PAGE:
Retail FDI: Goods procured from SEZs by single brand retailers to qualify for meeting local sourcing norms

  • According to the current foreign direct investment (FDI) policy on single brand retail trading, 100 percent overseas investments are allowed in the sector

  • But sourcing of 30 percent of the value of goods procured is mandatory from India for such companies having FDI beyond 51 percent

  • The government has received representations from various business entities seeking clarification whether sourcing of goods from units located in SEZs would qualify as sourcing from India, as per FDI policy

New Delhi: Goods procured from units in special economic zones (SEZs) by single brand retailers, owned by foreign companies, would qualify for meeting the mandatory 30 percent local sourcing conditions, according to a government clarification.

According to the current foreign direct investment (FDI) policy on single brand retail trading, 100 percent overseas investments are allowed in the sector. But sourcing of 30 percent of the value of goods procured is mandatory from India for such companies having FDI beyond 51 percent.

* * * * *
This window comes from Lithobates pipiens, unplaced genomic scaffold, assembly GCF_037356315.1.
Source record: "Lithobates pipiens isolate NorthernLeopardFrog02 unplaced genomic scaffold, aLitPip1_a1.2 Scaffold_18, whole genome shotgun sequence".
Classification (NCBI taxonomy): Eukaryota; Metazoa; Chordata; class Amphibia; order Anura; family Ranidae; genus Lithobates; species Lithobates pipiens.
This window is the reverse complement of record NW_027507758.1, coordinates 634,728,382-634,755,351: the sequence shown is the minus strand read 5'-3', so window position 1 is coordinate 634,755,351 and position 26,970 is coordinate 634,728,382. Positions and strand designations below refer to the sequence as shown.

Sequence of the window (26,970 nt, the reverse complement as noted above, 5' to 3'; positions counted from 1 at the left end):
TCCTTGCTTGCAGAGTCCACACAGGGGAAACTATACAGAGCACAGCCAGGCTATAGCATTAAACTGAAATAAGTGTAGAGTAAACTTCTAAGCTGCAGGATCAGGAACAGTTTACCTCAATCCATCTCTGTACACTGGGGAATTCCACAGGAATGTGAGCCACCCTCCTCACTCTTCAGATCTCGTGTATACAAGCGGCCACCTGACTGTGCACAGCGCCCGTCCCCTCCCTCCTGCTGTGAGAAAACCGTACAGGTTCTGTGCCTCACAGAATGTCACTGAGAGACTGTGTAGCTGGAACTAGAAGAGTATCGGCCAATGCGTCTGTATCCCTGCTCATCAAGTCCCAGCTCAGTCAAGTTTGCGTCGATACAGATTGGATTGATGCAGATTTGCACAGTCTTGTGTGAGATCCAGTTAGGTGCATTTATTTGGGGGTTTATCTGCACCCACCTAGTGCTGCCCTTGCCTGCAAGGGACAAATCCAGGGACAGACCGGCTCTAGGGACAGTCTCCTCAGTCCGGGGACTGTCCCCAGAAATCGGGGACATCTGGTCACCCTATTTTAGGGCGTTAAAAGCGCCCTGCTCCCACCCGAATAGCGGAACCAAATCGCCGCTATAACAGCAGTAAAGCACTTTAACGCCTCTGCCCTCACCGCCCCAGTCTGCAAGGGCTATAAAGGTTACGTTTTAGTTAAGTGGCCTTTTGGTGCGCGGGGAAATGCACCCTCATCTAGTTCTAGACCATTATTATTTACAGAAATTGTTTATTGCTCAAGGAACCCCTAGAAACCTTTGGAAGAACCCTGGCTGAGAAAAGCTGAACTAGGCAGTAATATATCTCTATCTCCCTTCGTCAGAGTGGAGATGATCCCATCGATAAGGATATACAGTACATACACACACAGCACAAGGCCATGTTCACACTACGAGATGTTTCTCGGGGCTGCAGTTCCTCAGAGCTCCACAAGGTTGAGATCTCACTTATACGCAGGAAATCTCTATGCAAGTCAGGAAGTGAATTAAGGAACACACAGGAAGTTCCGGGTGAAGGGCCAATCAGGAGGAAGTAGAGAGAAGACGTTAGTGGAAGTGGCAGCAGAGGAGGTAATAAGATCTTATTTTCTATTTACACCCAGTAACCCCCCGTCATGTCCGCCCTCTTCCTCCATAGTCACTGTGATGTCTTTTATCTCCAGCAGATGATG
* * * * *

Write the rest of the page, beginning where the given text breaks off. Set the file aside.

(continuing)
The government has received representations from various business entities seeking clarification whether sourcing of goods from units located in SEZs would qualify as sourcing from India, as per FDI policy.

 Retail FDI: Goods procured from SEZs by single brand retailers to qualify for meeting local sourcing norms

Representational image. Reuters

"As regards, sourcing of goods from units located in SEZs in India, it may be clarified that sourcing of goods from such units would qualify as sourcing from India for the purpose of 30 percent mandatory sourcing from India for proposals involving FDI beyond 51 percent, subject to SEZ Act, 2005," according to the clarification.

However, it said that goods which are proposed to be sourced by a single brand retailer from SEZ units will have to be manufactured in India.

It added that compliance with all the conditions enumerated in the FDI policy and as notified under FEMA (Foreign Exchange Management Act) would continue to be the responsibility of manufacturing entity.

SEZs, developed as export hubs, are treated as foreign territory in terms of customs laws. Procurement of goods and services from units in these zones are treated as imports.

In February 2006, the government for the first time opened the sector for foreign players by allowing 51 percent FDI. In January 2012, the cap was raised to 100 percent -- up to 49 percent through automatic route and beyond that with the government approval.

In January 2018, the government allowed 100 percent FDI in the sector, permitting foreign players in single brand retail trade to set up own shops in India without government approval.

FDI into India grew by 15 percent to $26 billion (about Rs 1,85,000 crore) during April-September 2019-20.

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Updated Date: Feb 26, 2020 15:59:23 IST


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